When it comes to creative ideas, early in my career, I learned the value of waiting as long as possible to begin. For instance, when I start a script, blog post, article, or book, the last thing I do is to actually write. Even when I feel the thoughts coming together, I fight the urge to sit down at the keyboard. Despite the schedule or approaching deadline, I let it churn around inside, bang about in my head, and percolate, and only when I can’t hold back any longer, I fire up the laptop and start writing.
I often joke that I don’t even think about starting a project until I see the deadline looming in the distance. I often describe it as the adrenaline rush a pilot feels during liftoff when he sees the end of the runway coming closer and closer. Whatever it is, seeing that deadline gets my heart pumping and my blood flowing. When that happens, a flood of creative ideas start, and it’s sometimes difficult to type fast enough to keep up.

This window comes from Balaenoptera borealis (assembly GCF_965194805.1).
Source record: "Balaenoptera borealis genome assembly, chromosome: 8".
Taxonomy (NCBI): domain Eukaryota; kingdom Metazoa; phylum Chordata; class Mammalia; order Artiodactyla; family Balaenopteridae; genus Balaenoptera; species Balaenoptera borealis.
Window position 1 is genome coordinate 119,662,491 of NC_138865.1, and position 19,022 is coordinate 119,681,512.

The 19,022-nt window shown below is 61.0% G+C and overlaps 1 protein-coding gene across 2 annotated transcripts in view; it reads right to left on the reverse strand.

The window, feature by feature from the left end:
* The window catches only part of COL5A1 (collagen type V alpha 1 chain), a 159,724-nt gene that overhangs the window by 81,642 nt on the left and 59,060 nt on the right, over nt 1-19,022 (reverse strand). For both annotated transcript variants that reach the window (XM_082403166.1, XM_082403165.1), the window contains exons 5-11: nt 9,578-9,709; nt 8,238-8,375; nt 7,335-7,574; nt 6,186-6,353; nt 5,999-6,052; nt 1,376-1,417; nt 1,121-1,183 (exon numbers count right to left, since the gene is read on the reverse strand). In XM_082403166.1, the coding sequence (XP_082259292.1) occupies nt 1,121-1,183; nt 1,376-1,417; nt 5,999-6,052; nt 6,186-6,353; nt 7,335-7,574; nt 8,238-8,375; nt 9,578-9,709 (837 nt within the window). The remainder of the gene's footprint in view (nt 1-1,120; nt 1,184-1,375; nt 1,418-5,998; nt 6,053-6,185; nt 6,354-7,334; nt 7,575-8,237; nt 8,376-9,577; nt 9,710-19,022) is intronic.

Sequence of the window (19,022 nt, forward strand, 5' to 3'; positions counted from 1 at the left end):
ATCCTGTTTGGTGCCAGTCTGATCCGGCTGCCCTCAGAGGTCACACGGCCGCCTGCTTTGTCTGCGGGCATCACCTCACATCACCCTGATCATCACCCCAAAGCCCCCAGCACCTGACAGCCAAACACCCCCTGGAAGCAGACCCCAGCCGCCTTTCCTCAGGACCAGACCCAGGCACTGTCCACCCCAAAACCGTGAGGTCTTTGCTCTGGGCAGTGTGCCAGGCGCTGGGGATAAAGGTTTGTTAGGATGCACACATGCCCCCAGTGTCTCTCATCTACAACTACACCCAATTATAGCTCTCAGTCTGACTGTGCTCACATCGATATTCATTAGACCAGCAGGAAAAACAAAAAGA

(You can see more of this subject on my teaching on YouTube.)
I’m a firm believer that a significant number of creative people who suffer from writer’s block are simply starting their projects too soon. They may have the initial concept of the project in mind, but the ideas come at a trickle. But when you dam up the river, the level builds and builds so that when you open the floodgate, the torrent begins.
I spend a lot of time fact-finding, and I don’t start writing until I have too much to say. I don’t believe you can write fluent copy if you have to interrupt yourself with research. Dig first, then write.
—David Abbott, advertising copywriter and member of The One Show Hall of Fame
So, start by not starting. Do your research, collect books and articles on the topic, and if there’s a location, visit it. Reflect. Think. Ponder.
Let the pressure build.
—Ernest Hemingway, novelist and Nobel Prize winner
Hold back. Fight the urge to start. And then when you’re ready, the ideas are much more likely to flow!
This is an excerpt from my book “Ideas on a Deadline: How to Be Creative When The Clock Is Ticking. Available at bookstores everywhere.